On Deck will be here all season to provide you with everything you need to know (and a few things you don't) about every Rangers series during the 2011 season. On Deck will be here all season to provide you with everything you need to know (and a few things you don't) about every Rangers series during the 2011 season. For the World Series, we'll do things a bit differently to increase the focus on each set of games.
The Series So Far: So much for the good old days when starting pitchers lasted three innings and posted ERAs that made you sick to your stomach. Through two games, we've gotten three great starts and one so-so outing from the four starting pitchers, but the reason we stand at 1-1 is still because of the bullpens. Alexi Ogando can't get Allan Craig out, which meant the home team had two leads to protect in the late innings. The Cardinals pen did its job in Game One, but they spit the bit in the ninth inning of Game Two with a lot of assistance to some aggressive baserunning by the Rangers. Two close, exciting games that came down to the final at-bat is about all you could ask for from a World Series. Let's hope things remain the same.
Pitching Matchups: Game Three - Kyle Lohse (14-8, 3.39 ERA in regular season, 0-2, 7.45 in playoffs) vs. Matt Harrison (14-9, 3.39; 1-0, 4.22); Game Four - Edwin Jackson (12-9, 3.79; 1-0, 5.84) vs. Derek Holland (16-5, 3.95; 1-0, 5.27); Game Five - Chris Carpenter (11-9, 3.45; 3-0, 3.52) vs. C.J. Wilson (16-7, 2.94; 0-3, 7.17)
What's Hot: The return of good starting pitching has been a pretty welcome development. The rest of the postseason was interesting, but it felt more like July than October thanks to all the substandard outings we were forced to watch on the mound. But Chris Carpenter, Jaime Gacia and Colby Lewis brought things back in a major way over the last two nights so let's hope it continues down in Texas.
There's a very fine line between confident and stupid and Yadier Molina's throw to second base in the top of the ninth inning in Game Two pretty much represented it. If it was any quicker, Kinsler is out and we're lambasting Ron Washington this morning for trying such a risky play. Kinsler was safe, though, and his running forced a misplay by Albert Pujols on Elvis Andrus' single, leading to the two runs that tied the series. Kinsler's had a hot start to the series, a good sign for a streaky player whose production usually mirrors the Rangers' results.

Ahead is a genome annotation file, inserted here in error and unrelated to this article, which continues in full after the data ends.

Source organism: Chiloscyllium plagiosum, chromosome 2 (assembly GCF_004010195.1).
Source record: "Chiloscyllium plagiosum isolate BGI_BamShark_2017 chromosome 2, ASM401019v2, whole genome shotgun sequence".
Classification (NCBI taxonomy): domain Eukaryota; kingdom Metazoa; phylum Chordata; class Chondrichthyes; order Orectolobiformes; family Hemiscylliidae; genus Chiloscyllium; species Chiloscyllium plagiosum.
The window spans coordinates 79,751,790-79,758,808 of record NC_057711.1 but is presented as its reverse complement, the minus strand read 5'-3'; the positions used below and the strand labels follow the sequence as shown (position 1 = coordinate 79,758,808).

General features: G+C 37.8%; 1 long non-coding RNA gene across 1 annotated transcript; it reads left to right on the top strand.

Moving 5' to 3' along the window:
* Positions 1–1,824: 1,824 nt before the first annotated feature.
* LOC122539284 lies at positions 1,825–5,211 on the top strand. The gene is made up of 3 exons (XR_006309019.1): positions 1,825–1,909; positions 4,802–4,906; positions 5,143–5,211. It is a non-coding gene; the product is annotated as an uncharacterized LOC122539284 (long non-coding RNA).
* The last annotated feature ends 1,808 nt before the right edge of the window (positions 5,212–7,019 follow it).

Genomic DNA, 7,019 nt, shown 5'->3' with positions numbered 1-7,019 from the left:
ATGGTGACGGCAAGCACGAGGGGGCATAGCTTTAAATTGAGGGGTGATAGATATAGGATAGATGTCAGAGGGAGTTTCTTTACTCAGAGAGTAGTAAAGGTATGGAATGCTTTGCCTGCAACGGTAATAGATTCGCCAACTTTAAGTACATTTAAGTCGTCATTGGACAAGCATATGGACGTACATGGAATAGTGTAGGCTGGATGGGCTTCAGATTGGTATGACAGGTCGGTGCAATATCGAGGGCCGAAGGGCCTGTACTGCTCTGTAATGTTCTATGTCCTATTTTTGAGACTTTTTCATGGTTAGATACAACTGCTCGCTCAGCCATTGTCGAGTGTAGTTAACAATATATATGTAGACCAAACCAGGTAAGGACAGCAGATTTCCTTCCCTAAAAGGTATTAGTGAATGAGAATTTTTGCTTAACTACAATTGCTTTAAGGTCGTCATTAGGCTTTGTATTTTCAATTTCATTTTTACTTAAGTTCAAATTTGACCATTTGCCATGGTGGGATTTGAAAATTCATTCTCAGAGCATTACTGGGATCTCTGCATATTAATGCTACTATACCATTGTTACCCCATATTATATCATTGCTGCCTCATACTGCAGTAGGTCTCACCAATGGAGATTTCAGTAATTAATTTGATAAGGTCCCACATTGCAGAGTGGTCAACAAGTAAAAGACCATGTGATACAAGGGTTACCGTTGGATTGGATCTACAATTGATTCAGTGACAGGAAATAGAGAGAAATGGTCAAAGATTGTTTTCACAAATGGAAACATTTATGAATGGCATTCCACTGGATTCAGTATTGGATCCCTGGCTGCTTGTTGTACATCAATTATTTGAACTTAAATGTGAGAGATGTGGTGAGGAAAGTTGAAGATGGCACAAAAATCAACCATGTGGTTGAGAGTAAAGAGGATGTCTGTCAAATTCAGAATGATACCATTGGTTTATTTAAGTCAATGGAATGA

Let's forget about the existence of Michael Young for a second and tip our collective caps to the Rangers defense. Kinsler and Andrus are so smooth in the middle of the infield that it was a shock to see Kinsler pick up an error in Game Two. Naturally, the baserunner was wiped out on a slick double play one batter later as if the baseball gods simply wanted to make sure that we saw something beautiful.
What's Not: Let's hope that the first two nights of this series put an end to any discussion about some crazy wide gap between the managers. Ron Washington has made some questionable calls, most notably losing David Murphy without actually getting him into the game in Game Two, but Tony La Russa's handling of the ninth in the Cardinals loss was as bad as anything we've seen. We all know Josh Hamilton loves hitting fastballs, but anyone who watched the first two games could tell he's physically unable to do much of anything with them at this point. Arthur Rhodes' slider was exactly what he needed to get a bat on the ball and then La Russa left himself with Lance Lynn against Michael Young in a tie game. Everyone would call him a genius if it worked, we're waiting to hear that he's an idiot since it didn't.
Ogando is clearly a talented pitcher, but you have to wonder about his approach in the two at-bats against Craig. Craig is clearly overmatched by fastballs up, but both nights have seen him get hits when Ogando throws the ball down in the zone. Whether it is Ogando missing spots, Mike Napoli calling the wrong pitches or something else, there's no acceptable excuse for getting beaten the same exact way two nights in a row.
Is it possible Pujols was distracted by the fact that he might not play in St. Louis as a member of the Cardinals again? It seemed like a totally fabricated storyline, not because it can't happen but because it seems like a stretch that Pujols would be thinking about at this point in time. After watching him go 0-for-6 and butcher the throw that allowed Andrus to get to second on Thursday night, though, we're wondering just where his head was in the first two games.
The X-Factor: Hamilton looked terrible in his first seven at-bats of the World Series before coming through with the sac fly that tied Game Two. And that wasn't some booming shot to the track, just a ball deep enough to score Kinsler from third base. There have been whispers about making a change to the lineup because Hamilton clearly isn't 100 percent physically, but that's not going to happen because, even wounded, Hamilton is better than Endy Chavez. If he can't figure out some way to put together decent at-bats, though, the Rangers offense is going to have a hard time sustaining or creating rallies.